Caldwell’s bankruptcy documents shed light on the financial collapse of a farmer who also operated a company that sold used farm equipment. He reported $9.59 million in gross income from operating businesses in 2018.

On March 5 — the day before Caldwell filed for liquidation — Relyance Bank filed a foreclosure suit against Caldwell and his fiancée, Patricia D. Thompson of Dumas, alleging fraud in connection with a 2016 sale of 220 acres of Lincoln County land that the bank didn’t know about until more than two years later.

Caldwell and Thompson borrowed $1.9 million from the bank in 2015 to buy 770 acres of farmland. The bank held the mortgage on the property as collateral.

Thompson’s attorney, Hani Hashem of Monticello, told Arkansas Business that Thompson has been in a relationship with Caldwell for years and agreed to intertwine their finances, a decision that snagged her in the litigation.

“Obviously, she knew a little bit about his business, but … obviously there was a whole lot she didn’t know,” Hashem said. “To the best of my knowledge from all the evidence I’ve seen, Mrs. Thompson was involved in no fraudulent conduct.”

A year after getting the bank loan, Caldwell said in that May bankruptcy proceeding, he decided he wanted to sell a portion of the 770 acres. He didn’t find a real estate agent to list the property. Instead, he told “individual people” and got word out that it was for sale, he said.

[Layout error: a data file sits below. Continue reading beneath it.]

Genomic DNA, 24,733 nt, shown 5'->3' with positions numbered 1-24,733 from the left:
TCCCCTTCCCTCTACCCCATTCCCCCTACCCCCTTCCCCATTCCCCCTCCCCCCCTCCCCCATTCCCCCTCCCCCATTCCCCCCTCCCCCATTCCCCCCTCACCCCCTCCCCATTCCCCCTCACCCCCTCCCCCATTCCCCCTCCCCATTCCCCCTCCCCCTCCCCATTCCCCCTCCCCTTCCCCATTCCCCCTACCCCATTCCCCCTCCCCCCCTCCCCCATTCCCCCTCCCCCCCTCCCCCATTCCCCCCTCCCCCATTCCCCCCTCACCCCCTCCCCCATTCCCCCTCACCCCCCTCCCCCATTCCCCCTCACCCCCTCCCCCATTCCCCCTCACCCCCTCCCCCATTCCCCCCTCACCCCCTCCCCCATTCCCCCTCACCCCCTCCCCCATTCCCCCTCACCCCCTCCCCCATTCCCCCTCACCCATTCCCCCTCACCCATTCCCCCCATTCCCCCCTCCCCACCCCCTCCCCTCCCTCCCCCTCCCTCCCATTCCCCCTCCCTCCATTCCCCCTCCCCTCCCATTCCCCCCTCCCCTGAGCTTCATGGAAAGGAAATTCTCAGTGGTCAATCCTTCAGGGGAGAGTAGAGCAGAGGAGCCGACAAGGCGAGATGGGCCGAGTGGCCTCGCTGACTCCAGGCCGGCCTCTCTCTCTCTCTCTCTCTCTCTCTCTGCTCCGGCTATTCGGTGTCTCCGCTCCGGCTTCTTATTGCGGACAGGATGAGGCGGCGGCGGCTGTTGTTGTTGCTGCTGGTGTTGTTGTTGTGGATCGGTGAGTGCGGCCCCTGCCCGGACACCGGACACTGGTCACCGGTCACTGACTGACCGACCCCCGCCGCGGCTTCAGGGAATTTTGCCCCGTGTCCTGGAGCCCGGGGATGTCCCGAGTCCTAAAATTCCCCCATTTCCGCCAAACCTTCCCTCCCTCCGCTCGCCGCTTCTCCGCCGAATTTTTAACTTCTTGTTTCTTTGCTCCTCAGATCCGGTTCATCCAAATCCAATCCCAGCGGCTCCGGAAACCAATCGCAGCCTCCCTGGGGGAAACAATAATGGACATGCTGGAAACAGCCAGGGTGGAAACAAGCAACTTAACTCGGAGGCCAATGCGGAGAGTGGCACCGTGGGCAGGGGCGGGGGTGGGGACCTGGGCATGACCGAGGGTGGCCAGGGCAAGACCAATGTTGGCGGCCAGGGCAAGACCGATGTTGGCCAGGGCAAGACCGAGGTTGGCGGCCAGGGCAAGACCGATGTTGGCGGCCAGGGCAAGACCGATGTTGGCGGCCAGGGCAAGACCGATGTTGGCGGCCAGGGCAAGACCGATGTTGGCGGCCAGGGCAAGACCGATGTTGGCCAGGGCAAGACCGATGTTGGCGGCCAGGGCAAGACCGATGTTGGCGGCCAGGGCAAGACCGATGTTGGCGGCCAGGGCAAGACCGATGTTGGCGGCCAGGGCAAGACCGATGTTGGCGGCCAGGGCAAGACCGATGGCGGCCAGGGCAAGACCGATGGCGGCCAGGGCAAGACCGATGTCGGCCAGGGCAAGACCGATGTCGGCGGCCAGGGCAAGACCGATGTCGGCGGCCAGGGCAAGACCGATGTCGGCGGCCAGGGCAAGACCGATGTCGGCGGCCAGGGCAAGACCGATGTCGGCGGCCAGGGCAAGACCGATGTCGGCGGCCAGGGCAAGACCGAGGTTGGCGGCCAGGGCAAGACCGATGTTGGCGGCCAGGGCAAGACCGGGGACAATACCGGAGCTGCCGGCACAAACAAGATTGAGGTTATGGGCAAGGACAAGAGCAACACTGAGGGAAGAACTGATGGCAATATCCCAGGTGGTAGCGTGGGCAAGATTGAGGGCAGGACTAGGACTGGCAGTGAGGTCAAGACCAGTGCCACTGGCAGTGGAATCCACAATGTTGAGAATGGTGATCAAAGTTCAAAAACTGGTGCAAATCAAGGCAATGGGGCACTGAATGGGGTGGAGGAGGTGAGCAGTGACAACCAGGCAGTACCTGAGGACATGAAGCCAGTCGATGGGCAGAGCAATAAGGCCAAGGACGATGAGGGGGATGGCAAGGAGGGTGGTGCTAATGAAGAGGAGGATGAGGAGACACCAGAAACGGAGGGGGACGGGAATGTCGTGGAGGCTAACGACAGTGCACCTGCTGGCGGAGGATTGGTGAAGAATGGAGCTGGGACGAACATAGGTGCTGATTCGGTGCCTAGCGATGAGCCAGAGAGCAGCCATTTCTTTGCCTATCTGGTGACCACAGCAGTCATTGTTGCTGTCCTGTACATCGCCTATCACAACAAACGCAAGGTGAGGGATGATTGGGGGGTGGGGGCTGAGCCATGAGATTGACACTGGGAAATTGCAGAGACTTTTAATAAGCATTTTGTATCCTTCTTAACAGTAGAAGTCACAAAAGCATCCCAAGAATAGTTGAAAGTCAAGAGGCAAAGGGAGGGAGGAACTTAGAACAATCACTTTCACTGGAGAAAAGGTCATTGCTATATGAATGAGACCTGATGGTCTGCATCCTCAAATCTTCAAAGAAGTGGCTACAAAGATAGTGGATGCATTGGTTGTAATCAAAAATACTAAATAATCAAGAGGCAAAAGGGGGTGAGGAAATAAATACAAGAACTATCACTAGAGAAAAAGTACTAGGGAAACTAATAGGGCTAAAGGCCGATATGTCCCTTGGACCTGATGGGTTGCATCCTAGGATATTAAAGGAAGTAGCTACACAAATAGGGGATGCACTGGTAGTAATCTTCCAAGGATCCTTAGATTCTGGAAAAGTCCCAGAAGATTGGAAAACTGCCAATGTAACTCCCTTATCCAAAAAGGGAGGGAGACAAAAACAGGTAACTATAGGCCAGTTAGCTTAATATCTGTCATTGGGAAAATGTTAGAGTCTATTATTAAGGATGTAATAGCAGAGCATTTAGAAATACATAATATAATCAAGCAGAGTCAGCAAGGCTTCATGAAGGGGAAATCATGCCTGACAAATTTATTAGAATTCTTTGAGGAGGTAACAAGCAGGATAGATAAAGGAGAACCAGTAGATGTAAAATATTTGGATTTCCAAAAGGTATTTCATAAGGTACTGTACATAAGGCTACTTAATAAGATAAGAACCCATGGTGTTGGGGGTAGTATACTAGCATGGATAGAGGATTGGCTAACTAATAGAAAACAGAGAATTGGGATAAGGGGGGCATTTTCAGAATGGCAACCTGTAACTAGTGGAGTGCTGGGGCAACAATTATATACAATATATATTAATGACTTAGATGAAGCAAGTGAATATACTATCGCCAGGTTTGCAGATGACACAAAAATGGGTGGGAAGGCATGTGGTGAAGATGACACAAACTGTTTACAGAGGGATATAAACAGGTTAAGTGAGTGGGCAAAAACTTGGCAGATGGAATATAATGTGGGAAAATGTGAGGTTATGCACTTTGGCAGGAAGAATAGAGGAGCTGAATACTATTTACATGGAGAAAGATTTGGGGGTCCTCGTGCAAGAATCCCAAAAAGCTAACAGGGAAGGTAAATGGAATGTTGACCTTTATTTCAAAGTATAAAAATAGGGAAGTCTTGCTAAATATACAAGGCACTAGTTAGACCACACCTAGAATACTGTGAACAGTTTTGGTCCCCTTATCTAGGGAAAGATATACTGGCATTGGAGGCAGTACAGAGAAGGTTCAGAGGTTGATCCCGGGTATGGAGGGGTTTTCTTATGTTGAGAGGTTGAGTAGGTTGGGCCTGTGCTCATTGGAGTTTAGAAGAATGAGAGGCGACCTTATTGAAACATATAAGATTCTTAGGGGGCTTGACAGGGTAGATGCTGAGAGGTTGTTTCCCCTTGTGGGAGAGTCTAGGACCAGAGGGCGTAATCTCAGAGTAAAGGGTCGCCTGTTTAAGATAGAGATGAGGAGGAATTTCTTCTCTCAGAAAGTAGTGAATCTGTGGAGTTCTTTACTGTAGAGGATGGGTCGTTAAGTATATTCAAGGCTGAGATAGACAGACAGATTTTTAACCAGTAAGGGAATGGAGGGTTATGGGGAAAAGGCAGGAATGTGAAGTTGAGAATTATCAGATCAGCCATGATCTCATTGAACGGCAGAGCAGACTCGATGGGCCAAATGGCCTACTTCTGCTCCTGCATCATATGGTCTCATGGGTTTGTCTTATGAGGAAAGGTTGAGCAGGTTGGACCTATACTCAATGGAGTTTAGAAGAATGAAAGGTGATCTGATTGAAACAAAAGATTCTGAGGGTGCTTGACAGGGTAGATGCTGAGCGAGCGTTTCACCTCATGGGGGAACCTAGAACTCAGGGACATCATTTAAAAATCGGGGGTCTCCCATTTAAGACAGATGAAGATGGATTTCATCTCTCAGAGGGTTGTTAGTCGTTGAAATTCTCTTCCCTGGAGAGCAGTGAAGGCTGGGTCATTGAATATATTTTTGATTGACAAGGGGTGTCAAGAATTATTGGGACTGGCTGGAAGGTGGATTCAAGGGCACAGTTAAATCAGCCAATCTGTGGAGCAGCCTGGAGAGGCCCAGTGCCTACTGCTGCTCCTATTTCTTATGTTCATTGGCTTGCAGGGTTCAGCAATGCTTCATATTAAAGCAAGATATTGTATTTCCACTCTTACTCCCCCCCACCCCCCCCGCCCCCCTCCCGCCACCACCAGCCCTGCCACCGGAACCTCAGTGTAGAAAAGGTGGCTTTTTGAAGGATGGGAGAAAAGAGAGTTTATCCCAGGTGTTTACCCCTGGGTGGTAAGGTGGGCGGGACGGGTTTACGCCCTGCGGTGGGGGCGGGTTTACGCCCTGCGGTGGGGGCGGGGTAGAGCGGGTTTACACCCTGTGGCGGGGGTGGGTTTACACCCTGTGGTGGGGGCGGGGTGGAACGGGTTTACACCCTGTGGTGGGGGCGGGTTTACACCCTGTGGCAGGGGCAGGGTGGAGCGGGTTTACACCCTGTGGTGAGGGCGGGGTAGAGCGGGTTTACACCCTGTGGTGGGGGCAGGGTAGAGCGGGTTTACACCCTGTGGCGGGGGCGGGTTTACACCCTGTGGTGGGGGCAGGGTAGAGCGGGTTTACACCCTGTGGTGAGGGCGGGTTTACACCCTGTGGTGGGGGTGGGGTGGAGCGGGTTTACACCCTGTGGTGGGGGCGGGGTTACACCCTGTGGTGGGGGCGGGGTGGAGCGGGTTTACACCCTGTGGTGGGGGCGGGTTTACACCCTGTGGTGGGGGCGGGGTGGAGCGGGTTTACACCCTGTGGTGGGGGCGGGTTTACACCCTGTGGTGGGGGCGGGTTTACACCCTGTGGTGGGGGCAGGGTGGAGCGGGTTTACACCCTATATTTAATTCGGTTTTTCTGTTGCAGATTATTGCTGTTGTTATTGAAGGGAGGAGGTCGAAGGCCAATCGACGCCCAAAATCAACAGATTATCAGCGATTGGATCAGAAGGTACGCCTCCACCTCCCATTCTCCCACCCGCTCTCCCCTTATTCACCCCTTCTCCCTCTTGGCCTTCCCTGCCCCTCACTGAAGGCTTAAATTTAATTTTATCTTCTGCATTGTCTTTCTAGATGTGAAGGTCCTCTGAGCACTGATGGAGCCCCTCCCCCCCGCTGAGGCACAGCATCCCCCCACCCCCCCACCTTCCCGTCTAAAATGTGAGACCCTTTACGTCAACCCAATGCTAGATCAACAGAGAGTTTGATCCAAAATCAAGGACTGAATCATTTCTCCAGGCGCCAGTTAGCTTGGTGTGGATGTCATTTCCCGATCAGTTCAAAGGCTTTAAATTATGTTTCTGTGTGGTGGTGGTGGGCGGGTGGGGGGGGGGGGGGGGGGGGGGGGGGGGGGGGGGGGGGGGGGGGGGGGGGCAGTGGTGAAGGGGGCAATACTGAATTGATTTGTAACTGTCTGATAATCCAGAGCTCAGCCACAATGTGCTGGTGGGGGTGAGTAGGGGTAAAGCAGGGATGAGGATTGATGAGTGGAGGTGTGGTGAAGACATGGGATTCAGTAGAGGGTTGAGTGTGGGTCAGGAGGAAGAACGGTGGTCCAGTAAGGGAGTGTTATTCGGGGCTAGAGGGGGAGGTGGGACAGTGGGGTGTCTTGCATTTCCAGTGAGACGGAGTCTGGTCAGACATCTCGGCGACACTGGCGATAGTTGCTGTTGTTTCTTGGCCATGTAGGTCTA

Steven Pharr of Monticello bought 220 acres from Caldwell for $760,000 in 2016, according to the documents. Pharr’s attorney, Whit Barton of Monticello, didn’t return a call for comment.

Instead of the proceeds going to Relyance, as they should have, the money was deposited into the Relyance Bank account of another Caldwell company, Tractor Finders LLC. “At the time, we were overdrawn some,” Caldwell said in the May bankruptcy proceeding. “It was agreed that I could take the proceeds and put it in Tractor Finders to operate with.”

Caldwell said the bank gave him verbal consent to sell the property to Pharr.

But the bank said it didn’t know about the sale and still holds the mortgage on it. The bank alleged Caldwell hid the sale to prevent it from “initiating legal action, cutting off other business or loans” given by the bank, its suit said. Caldwell also borrowed money for Tractor Finders.

In July 2016, the bank lent him $1.7 million for the company and used its inventory and equipment as part of the collateral for the loans. But the bank later alleged that he sometimes used collateral he didn’t have in order to obtain loans. And once he got the loans, Caldwell sometimes would sell collateral “without the bank’s knowledge or consent,” according to the bank’s suit.

Other Issues

2019 was a bad year for Caldwell. His yield from his 2019 crop of rice and soybeans was lower than his yields in each of the previous three years, he said.

“I didn’t get planted till … June for the most part,” Caldwell said. “They were very late getting planted.”

Caldwell didn’t say what caused the delay, but 2019 brought major flooding along the Arkansas River, causing millions of dollars in damage, and it was a wet and difficult planting season.